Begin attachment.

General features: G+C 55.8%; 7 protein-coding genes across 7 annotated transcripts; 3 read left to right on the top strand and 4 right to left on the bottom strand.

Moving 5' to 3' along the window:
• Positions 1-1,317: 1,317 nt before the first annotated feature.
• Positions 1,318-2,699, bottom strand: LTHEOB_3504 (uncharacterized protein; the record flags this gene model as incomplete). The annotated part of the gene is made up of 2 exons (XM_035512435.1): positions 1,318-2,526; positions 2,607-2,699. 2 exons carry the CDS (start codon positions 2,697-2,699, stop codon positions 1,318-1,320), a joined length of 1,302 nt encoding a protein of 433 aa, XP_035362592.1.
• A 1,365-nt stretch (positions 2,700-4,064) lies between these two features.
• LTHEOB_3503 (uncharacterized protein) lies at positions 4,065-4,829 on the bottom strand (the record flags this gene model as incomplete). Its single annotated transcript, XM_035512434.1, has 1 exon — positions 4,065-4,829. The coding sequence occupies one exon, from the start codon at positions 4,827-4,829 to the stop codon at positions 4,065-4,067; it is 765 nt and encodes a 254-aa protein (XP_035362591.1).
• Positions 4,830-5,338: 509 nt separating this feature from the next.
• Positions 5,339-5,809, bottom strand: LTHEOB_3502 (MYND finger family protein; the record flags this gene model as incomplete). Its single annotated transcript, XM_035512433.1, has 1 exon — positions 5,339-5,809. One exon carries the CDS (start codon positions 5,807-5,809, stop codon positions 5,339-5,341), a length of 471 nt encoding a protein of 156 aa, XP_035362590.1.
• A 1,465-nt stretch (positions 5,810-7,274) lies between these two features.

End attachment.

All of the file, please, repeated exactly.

General features: G+C 55.8%; 7 protein-coding genes across 7 annotated transcripts; 3 read left to right on the top strand and 4 right to left on the bottom strand.

Moving 5' to 3' along the window:
• Positions 1-1,317: 1,317 nt before the first annotated feature.
• Positions 1,318-2,699, bottom strand: LTHEOB_3504 (uncharacterized protein; the record flags this gene model as incomplete). The annotated part of the gene is made up of 2 exons (XM_035512435.1): positions 1,318-2,526; positions 2,607-2,699. 2 exons carry the CDS (start codon positions 2,697-2,699, stop codon positions 1,318-1,320), a joined length of 1,302 nt encoding a protein of 433 aa, XP_035362592.1.
• A 1,365-nt stretch (positions 2,700-4,064) lies between these two features.
• LTHEOB_3503 (uncharacterized protein) lies at positions 4,065-4,829 on the bottom strand (the record flags this gene model as incomplete). Its single annotated transcript, XM_035512434.1, has 1 exon — positions 4,065-4,829. The coding sequence occupies one exon, from the start codon at positions 4,827-4,829 to the stop codon at positions 4,065-4,067; it is 765 nt and encodes a 254-aa protein (XP_035362591.1).
• Positions 4,830-5,338: 509 nt separating this feature from the next.
• Positions 5,339-5,809, bottom strand: LTHEOB_3502 (MYND finger family protein; the record flags this gene model as incomplete). Its single annotated transcript, XM_035512433.1, has 1 exon — positions 5,339-5,809. One exon carries the CDS (start codon positions 5,807-5,809, stop codon positions 5,339-5,341), a length of 471 nt encoding a protein of 156 aa, XP_035362590.1.
• A 1,465-nt stretch (positions 5,810-7,274) lies between these two features.